OLED’s Four-Year Enrichment Plan

Apr 17, 2008  •  Post A Comment

Customers will be able to enjoy The Next Big Thing in high-definition television sets just in time for the Summer Olympics—the 2012 London Summer Olympics, that is.
Organic Light Emitting Diode televisions promise a thinner, clearer, greener viewing experience than that provided by today’s most advanced liquid-crystal display sets. But while more than $2.3 billion worth of OLED panels will be produced in 2010, up from about $500 million worth last year, most will be used for digital cameras, mobile phones and mobile photo frames, according to a report from NPD Group unit DisplaySearch last week.
Meanwhile, Sony is producing the only OLED TV on the market today, an 11-inch number that retails for more than $2,000, or about double the typical 32-inch high-definition TV set. Sony introduced the product, which is about as thick as three stacked credit cards, at the Consumer Electronics Show in January.
“You wouldn’t even put it in a niche category,” said DisplaySearch senior adviser Barry Young, who estimated Sony’s production of OLED TVs at about 1,000 a month. “It’s not at any kind of pricing that makes any sense.”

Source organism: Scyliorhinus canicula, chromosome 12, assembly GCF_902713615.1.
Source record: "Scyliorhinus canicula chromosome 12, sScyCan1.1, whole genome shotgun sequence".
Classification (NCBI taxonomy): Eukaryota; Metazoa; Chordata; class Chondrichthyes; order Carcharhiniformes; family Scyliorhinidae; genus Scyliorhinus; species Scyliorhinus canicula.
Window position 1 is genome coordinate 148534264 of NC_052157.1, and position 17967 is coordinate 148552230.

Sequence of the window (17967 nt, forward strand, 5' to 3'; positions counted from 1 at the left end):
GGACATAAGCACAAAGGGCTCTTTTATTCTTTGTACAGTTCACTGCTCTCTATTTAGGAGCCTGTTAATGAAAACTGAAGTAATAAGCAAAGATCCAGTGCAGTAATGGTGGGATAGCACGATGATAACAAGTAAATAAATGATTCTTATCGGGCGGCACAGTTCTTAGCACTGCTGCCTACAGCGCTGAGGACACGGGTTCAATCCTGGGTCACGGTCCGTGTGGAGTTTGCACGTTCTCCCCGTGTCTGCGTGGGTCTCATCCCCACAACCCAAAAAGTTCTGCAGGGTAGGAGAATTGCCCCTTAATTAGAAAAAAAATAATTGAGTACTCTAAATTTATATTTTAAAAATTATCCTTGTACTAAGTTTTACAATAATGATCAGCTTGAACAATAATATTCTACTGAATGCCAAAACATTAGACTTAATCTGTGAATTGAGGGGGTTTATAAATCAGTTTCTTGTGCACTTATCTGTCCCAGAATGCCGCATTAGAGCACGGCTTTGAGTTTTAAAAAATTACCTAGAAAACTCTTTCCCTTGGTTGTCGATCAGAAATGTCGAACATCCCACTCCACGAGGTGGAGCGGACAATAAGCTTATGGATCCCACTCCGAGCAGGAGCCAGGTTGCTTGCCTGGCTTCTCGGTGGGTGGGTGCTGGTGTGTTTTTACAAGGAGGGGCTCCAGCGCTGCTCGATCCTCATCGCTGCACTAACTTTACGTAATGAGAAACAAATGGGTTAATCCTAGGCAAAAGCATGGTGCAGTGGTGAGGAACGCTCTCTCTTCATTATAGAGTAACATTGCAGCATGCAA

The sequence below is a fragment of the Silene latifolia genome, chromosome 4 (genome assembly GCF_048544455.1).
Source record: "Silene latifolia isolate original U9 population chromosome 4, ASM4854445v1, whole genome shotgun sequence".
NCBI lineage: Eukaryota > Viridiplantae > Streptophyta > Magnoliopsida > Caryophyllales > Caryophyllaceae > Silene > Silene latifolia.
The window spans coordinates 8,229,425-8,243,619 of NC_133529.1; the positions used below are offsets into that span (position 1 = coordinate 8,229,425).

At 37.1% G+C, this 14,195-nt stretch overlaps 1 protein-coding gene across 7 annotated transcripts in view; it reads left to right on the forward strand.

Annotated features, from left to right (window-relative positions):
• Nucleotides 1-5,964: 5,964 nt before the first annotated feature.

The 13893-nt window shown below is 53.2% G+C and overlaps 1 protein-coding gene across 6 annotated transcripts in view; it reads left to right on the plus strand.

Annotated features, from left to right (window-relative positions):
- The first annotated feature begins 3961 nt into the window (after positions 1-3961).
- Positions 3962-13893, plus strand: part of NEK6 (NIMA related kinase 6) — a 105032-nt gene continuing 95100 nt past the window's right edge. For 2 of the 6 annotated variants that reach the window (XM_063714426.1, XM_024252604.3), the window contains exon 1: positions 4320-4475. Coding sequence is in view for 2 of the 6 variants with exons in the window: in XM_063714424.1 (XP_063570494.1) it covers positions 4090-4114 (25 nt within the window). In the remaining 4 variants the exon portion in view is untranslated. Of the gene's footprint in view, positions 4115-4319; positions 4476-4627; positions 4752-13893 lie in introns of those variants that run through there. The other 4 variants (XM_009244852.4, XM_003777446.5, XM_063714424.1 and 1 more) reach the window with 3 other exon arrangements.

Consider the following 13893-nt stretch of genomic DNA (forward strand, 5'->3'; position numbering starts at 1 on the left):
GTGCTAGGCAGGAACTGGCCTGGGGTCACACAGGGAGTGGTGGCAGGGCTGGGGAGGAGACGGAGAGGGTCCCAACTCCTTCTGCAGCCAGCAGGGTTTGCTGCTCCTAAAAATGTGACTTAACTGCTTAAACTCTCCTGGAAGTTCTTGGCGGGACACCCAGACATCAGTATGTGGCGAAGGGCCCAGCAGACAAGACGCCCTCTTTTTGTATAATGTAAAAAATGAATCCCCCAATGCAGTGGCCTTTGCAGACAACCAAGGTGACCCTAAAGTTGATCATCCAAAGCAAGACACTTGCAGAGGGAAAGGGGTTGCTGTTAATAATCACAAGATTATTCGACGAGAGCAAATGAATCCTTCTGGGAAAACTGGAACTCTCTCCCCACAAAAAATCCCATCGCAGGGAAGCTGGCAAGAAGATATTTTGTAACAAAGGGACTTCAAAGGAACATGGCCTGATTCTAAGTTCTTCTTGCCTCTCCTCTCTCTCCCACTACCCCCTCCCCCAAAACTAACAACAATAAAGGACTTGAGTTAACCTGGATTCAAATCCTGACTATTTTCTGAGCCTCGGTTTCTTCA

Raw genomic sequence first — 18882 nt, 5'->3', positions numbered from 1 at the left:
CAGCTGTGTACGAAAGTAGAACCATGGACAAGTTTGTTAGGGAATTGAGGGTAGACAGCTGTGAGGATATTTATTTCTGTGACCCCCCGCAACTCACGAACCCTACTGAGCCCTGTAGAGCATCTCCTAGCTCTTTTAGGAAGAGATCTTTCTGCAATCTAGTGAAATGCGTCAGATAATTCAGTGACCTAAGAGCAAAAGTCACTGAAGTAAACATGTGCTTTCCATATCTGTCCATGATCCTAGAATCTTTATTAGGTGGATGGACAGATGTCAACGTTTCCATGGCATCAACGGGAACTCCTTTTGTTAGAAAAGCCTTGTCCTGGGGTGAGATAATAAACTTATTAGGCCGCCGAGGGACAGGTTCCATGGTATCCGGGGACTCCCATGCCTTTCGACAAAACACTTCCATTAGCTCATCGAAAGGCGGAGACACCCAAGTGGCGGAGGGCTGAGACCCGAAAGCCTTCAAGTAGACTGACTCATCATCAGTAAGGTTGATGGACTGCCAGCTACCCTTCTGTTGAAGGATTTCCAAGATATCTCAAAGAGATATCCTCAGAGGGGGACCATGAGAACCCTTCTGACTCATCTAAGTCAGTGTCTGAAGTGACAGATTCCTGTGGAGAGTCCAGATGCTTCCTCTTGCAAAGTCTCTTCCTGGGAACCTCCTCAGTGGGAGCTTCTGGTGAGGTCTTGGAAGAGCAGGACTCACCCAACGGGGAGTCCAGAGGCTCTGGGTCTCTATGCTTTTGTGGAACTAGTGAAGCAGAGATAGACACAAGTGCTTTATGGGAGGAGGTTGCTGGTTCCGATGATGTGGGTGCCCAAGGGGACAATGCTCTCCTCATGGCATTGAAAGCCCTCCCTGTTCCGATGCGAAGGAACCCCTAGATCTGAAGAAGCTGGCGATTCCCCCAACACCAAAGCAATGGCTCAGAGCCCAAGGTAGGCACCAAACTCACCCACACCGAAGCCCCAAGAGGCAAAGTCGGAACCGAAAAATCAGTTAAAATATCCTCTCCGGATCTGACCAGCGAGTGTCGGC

Still, with OLED panel prices falling as production ramps up for other products, monthly production of 20-inch sets may reach 30,000 by the end of next year.
The annual production of 32-inch OLED sets may top the 1 million-unit mark within four years, especially if companies such as LG Electronics, Samsung Electronics and Toshiba join Sony in making OLED TVs, according to Mr. Young.
Such units would provide a far sharper picture than today’s HD televisions, with no contrast degradation for people viewing the TVs from an angle. Power usage would be half that for today’s HDTVs, added Mr. Young, who declined to estimate how much OLED TVs would cost once production increased.
Also, the television sets may be about a quarter-inch thick.
“The real question will be, what kind of package could you put it in to keep it from torquing,” Mr. Young said.

One Comment

  1. This is really great, you can get those early Sony OLED TVs on amazon now!

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